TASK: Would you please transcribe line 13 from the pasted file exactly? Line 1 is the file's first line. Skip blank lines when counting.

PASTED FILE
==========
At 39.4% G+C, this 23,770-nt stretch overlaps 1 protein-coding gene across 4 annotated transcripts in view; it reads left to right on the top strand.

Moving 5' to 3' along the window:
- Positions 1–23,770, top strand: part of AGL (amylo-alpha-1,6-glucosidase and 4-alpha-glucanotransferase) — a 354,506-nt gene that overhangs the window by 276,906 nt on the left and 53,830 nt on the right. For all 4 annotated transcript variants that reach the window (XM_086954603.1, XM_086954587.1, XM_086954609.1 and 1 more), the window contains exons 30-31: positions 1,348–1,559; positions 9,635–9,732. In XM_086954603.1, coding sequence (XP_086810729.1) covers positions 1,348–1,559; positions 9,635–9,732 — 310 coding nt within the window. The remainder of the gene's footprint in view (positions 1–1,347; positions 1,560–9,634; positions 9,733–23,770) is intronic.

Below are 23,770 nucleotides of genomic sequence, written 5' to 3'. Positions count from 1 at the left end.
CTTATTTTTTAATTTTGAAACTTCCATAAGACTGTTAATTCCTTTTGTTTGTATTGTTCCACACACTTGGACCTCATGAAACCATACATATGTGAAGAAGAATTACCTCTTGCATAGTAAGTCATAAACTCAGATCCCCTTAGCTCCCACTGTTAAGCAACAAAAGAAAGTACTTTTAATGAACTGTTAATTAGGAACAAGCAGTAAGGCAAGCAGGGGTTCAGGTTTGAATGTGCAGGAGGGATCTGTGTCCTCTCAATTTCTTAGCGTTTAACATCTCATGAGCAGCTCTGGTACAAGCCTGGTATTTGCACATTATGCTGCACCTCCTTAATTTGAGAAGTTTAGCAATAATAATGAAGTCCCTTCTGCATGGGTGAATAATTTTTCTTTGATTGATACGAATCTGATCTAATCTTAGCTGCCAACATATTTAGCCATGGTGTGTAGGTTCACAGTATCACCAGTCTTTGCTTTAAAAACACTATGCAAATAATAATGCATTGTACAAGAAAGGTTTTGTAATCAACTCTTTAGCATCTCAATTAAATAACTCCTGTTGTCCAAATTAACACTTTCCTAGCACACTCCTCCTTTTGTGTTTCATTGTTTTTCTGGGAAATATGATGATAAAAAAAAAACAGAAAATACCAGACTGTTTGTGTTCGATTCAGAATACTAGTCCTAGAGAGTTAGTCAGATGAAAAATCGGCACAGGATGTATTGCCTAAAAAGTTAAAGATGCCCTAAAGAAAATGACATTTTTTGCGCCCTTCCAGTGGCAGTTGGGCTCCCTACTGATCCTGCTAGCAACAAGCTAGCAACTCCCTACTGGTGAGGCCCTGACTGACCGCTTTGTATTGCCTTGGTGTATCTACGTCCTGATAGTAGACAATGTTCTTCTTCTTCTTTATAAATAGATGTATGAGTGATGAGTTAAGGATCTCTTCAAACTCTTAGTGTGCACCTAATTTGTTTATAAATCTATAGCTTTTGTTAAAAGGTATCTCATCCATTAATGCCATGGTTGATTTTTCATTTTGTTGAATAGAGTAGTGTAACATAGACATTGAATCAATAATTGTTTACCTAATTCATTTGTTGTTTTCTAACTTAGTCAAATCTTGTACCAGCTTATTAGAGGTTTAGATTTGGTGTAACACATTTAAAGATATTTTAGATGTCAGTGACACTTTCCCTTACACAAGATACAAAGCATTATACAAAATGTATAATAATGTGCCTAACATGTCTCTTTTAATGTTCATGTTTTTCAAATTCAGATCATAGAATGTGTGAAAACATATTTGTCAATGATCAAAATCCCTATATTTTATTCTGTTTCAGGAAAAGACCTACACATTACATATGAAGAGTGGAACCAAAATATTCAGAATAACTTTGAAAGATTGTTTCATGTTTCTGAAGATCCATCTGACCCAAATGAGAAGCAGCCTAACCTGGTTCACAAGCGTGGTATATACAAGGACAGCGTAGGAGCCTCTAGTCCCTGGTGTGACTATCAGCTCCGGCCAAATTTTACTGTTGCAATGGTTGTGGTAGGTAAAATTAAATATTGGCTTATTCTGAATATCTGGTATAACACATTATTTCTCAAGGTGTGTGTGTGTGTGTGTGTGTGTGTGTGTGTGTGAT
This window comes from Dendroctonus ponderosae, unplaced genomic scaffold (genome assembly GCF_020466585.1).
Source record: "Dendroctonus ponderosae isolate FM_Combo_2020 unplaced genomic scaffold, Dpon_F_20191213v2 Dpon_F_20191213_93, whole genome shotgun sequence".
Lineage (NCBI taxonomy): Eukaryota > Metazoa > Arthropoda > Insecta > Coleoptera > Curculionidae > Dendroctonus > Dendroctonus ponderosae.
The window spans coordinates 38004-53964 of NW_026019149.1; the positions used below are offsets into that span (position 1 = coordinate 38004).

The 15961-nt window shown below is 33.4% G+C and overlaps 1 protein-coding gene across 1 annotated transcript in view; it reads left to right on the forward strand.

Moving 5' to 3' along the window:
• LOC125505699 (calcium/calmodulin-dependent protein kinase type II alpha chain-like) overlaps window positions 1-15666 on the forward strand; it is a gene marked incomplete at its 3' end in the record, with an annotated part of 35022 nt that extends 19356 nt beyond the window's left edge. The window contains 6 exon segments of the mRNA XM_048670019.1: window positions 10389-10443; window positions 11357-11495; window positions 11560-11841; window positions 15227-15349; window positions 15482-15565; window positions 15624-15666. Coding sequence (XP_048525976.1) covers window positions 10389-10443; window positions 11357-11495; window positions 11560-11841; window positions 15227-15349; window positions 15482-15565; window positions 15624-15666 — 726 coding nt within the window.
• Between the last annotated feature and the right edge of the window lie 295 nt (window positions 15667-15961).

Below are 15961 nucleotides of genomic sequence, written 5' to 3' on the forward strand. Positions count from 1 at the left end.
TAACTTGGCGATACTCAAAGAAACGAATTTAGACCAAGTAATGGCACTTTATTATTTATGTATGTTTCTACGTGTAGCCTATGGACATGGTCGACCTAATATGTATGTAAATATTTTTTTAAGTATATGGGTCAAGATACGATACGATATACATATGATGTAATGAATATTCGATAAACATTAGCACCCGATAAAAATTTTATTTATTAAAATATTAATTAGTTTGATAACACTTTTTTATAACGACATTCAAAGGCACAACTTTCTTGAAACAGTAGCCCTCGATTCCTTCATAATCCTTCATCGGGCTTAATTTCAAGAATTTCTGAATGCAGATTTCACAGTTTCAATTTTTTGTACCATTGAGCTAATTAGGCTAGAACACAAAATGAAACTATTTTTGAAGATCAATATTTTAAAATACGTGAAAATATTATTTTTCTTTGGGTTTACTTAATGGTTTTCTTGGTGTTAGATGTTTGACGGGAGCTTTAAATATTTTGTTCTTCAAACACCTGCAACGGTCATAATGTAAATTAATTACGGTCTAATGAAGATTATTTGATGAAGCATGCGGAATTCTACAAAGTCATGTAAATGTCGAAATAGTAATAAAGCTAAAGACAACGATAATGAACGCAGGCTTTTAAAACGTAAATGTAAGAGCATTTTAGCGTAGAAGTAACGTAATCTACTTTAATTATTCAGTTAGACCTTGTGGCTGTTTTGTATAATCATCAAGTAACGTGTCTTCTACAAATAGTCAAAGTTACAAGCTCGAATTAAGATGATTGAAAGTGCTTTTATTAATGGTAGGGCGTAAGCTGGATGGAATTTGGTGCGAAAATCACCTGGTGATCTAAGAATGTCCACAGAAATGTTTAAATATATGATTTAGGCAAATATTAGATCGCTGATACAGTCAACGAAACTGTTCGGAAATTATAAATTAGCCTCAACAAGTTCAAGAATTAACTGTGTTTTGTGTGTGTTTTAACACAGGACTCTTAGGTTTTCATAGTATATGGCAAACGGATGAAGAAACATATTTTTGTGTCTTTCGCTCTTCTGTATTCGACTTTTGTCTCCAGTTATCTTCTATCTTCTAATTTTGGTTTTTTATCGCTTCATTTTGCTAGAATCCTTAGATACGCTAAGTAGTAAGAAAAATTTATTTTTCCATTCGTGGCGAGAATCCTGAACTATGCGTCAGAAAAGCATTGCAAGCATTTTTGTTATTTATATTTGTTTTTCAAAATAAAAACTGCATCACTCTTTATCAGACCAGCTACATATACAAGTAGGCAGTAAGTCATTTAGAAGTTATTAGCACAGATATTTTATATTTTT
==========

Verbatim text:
• Between the last annotated feature and the right edge of the window lie 295 nt (window positions 15667-15961).